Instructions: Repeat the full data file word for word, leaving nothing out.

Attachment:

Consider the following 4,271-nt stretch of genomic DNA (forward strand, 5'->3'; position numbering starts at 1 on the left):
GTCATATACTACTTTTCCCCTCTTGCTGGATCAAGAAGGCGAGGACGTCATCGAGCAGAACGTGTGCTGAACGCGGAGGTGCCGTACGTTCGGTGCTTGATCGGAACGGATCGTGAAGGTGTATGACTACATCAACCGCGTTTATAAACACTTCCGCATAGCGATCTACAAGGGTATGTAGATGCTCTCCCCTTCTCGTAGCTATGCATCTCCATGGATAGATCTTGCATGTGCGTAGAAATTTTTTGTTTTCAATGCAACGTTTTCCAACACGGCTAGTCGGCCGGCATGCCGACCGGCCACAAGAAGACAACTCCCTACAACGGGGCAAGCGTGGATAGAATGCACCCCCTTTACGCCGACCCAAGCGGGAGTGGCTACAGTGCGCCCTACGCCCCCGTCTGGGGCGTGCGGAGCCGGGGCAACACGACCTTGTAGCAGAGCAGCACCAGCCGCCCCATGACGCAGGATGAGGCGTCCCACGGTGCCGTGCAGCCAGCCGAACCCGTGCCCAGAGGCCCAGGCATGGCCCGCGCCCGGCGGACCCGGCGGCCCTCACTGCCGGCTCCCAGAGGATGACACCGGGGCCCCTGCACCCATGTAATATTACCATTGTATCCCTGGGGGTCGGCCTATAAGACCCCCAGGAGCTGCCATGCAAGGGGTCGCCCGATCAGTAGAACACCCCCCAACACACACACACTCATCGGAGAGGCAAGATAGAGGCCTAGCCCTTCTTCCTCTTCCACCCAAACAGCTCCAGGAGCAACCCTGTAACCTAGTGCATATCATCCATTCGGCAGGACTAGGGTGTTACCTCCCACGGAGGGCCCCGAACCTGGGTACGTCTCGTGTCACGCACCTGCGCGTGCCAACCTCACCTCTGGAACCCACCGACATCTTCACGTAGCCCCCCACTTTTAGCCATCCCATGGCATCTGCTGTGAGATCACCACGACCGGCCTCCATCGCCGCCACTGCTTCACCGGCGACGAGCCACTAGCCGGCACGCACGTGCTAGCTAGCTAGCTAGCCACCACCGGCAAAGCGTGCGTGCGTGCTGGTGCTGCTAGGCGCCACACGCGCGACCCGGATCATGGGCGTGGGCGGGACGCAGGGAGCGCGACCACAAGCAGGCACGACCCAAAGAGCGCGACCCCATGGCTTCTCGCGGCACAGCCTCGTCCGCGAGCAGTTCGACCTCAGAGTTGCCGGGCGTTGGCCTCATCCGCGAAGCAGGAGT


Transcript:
Consider the following 4,271-nt stretch of genomic DNA (forward strand, 5'->3'; position numbering starts at 1 on the left):
GTCATATACTACTTTTCCCCTCTTGCTGGATCAAGAAGGCGAGGACGTCATCGAGCAGAACGTGTGCTGAACGCGGAGGTGCCGTACGTTCGGTGCTTGATCGGAACGGATCGTGAAGGTGTATGACTACATCAACCGCGTTTATAAACACTTCCGCATAGCGATCTACAAGGGTATGTAGATGCTCTCCCCTTCTCGTAGCTATGCATCTCCATGGATAGATCTTGCATGTGCGTAGAAATTTTTTGTTTTCAATGCAACGTTTTCCAACACGGCTAGTCGGCCGGCATGCCGACCGGCCACAAGAAGACAACTCCCTACAACGGGGCAAGCGTGGATAGAATGCACCCCCTTTACGCCGACCCAAGCGGGAGTGGCTACAGTGCGCCCTACGCCCCCGTCTGGGGCGTGCGGAGCCGGGGCAACACGACCTTGTAGCAGAGCAGCACCAGCCGCCCCATGACGCAGGATGAGGCGTCCCACGGTGCCGTGCAGCCAGCCGAACCCGTGCCCAGAGGCCCAGGCATGGCCCGCGCCCGGCGGACCCGGCGGCCCTCACTGCCGGCTCCCAGAGGATGACACCGGGGCCCCTGCACCCATGTAATATTACCATTGTATCCCTGGGGGTCGGCCTATAAGACCCCCAGGAGCTGCCATGCAAGGGGTCGCCCGATCAGTAGAACACCCCCCAACACACACACACTCATCGGAGAGGCAAGATAGAGGCCTAGCCCTTCTTCCTCTTCCACCCAAACAGCTCCAGGAGCAACCCTGTAACCTAGTGCATATCATCCATTCGGCAGGACTAGGGTGTTACCTCCCACGGAGGGCCCCGAACCTGGGTACGTCTCGTGTCACGCACCTGCGCGTGCCAACCTCACCTCTGGAACCCACCGACATCTTCACGTAGCCCCCCACTTTTAGCCATCCCATGGCATCTGCTGTGAGATCACCACGACCGGCCTCCATCGCCGCCACTGCTTCACCGGCGACGAGCCACTAGCCGGCACGCACGTGCTAGCTAGCTAGCTAGCCACCACCGGCAAAGCGTGCGTGCGTGCTGGTGCTGCTAGGCGCCACACGCGCGACCCGGATCATGGGCGTGGGCGGGACGCAGGGAGCGCGACCACAAGCAGGCACGACCCAAAGAGCGCGACCCCATGGCTTCTCGCGGCACAGCCTCGTCCGCGAGCAGTTCGACCTCAGAGTTGCCGGGCGTTGGCCTCATCCGCGAAGCAGGAGT